Europe: Strike wave rocks Europe

AS STRIKES and demonstrations against public sector cuts sweep France, Germany, and Austria, the mainstream British press’s most prominent mention of this mass movement is in the gossip columns – apparently Madonna is upset because her daughter’s teachers have been on strike!

It is no accident that there has been a virtual news blackout on this pan-European strike movement, New Labour are terrified that workers here in Britain will take the same road.

The governments of France and Germany hoped to gain electoral support as a result of their opposition to the war on Iraq. However, despite the popularity of that one policy, they remain as deeply disliked as Blair in Britain. And like Blair, they are conducting a vicious class war against working people.

Against a background of economic recession, ’neo-liberal’ attacks (ie cuts in social spending, privatisation, labour market deregulation, etc) are being stepped up against the working class. In France and Austria the centrepiece of these attacks is a ’reform’ (ie destruction) of the pension system (see below). In Germany it is "Agenda 2010" – a brutal Thatcherite onslaught on benefits and working conditions.

Capitalism is an inherently crisis-ridden system. The German economy and to a lesser degree that of other parts of the Eurozone, is experiencing a severe slowdown. For the capitalists the solution to this crisis is to restore their profits by driving down the living conditions of the working class.

The working class in France, Austria and Germany have not suffered the defeats that Thatcherism inflicted on workers in Britain. They are fighting to defend social reforms won in the post-war period (when capitalism could afford to more easily give concessions to the working class) which have long been undermined in Britain.

But this does not in anyway mean that these struggles can’t be won. After all, it’s not the first time that ’pension reform’ has been attempted in France. When a right-wing government attempted it in 1995 they were met with massive strikes of the public sector, which defeated the attacks and led to the fall of the Juppé government.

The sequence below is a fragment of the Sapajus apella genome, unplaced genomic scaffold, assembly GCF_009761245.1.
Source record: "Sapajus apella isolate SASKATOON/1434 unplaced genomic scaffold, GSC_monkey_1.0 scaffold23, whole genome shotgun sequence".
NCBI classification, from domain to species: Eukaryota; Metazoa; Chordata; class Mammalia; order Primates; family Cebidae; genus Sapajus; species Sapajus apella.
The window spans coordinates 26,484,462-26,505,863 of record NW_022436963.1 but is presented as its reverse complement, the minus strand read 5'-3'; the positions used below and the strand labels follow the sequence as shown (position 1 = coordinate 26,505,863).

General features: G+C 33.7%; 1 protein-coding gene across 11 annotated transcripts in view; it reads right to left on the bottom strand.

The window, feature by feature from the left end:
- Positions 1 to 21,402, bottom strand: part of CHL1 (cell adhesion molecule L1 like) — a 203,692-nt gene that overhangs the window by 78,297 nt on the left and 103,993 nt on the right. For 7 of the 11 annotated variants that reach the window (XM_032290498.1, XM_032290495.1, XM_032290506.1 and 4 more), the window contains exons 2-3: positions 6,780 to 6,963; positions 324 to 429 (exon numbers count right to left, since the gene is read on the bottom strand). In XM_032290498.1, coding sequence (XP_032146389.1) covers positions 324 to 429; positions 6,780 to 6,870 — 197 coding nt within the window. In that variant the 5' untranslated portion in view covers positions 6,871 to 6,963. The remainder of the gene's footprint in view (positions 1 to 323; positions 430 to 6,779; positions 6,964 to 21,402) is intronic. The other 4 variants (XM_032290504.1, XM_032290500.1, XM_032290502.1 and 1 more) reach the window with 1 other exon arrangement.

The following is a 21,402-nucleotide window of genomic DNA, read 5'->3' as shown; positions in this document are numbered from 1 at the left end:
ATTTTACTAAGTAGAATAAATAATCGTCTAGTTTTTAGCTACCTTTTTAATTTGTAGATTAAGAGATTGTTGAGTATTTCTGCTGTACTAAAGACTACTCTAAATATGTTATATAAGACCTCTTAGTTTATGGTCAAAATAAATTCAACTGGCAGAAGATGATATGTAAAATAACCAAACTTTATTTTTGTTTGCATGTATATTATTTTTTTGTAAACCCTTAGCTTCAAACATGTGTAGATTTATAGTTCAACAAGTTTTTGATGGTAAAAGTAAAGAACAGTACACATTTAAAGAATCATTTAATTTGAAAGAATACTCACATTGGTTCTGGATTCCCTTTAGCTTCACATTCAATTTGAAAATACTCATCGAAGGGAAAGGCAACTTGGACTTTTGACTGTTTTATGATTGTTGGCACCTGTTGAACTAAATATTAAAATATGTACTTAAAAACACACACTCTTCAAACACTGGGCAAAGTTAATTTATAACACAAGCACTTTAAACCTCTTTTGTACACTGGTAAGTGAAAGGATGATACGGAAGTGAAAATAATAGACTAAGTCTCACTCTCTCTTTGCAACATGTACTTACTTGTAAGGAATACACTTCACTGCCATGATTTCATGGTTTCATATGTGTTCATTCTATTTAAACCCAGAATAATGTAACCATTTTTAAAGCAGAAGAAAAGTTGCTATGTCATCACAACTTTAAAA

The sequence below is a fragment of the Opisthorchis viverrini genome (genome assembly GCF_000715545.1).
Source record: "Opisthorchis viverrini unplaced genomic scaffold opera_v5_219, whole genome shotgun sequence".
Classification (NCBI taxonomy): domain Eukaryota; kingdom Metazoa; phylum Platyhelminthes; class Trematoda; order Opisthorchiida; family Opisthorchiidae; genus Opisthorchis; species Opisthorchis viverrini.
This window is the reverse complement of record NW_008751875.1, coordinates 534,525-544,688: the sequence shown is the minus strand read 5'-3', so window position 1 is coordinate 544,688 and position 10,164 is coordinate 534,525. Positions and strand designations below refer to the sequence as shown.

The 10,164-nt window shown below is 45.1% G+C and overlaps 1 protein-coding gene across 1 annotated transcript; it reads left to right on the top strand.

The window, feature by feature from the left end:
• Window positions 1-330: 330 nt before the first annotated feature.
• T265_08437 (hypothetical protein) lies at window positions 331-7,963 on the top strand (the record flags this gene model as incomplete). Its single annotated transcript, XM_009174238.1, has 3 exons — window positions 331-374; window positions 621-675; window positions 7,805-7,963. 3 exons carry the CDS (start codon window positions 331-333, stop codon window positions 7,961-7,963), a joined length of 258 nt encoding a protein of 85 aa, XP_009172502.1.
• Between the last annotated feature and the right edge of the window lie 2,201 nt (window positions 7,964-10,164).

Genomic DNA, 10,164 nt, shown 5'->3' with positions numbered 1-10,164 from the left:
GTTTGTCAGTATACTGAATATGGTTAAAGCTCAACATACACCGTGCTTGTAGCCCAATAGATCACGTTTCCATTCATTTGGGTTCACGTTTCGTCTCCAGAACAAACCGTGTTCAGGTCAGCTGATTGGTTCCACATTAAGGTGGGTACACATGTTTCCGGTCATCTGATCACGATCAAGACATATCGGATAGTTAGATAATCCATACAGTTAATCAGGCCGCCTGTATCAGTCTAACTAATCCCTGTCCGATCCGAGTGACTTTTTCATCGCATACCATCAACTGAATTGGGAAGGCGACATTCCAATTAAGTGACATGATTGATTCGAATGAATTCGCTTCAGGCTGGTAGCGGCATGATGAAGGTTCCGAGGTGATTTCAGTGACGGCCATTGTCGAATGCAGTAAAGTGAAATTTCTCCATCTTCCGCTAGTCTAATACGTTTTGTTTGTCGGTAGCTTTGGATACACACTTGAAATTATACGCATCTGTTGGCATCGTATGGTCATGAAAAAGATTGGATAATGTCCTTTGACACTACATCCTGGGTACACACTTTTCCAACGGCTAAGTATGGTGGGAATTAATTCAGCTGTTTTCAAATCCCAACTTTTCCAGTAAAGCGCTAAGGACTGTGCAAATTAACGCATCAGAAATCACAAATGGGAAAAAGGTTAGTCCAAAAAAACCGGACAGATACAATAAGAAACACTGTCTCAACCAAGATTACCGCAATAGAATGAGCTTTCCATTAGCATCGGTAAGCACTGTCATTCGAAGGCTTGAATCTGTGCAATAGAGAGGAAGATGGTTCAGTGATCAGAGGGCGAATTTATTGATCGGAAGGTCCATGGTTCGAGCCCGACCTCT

This time, the government is very determined but so too is the French working class, despite the prevarications of their leaders, as shown by the massive million plus strong demonstration in Paris.

Escalating the action

The next step should be to build towards a private and public sector general strike. Already private-sector workers, including Michelin tyre workers, have taken part in the action to a greater degree than in 1995.

France may seem a world away from Britain but, despite the differences, it is not. Until a few weeks ago Austria, now engulfed by a major strike movement, had a lower level of strikes than Britain. Yet now, the Committee for a Workers’ International’s (CWI – the socialist international organisation to which the Socialist Party is affiliated) call for a 24-hour general strike is receiving an enthusiastic response.

In Britain workers are facing a new round of neo-liberal attacks from Blair. Foundation hospitals would be a qualitative step towards the destruction of the NHS.

Working class communities and sections of the middle classes are also facing education cuts and top-up fees. And while there are not currently national strikes taking place there are a whole series of local public sector strikes.

The mood of the strikers is more angry and determined than it was a year ago when the number of public sector strikes first started to escalate. Blair is right to be worried by workers here learning from the mass movements shaking the Eurozone.

The time when the outlook of Britain’s working class was dominated by the defeats of the 1980s has come to an end. Instead, we are at the beginning of a new period of struggle.

The socialist has a vital role to play in politically arming the struggle, while arguing that only on the basis of a socialist transformation of society can working people permanently attain decent living standards.

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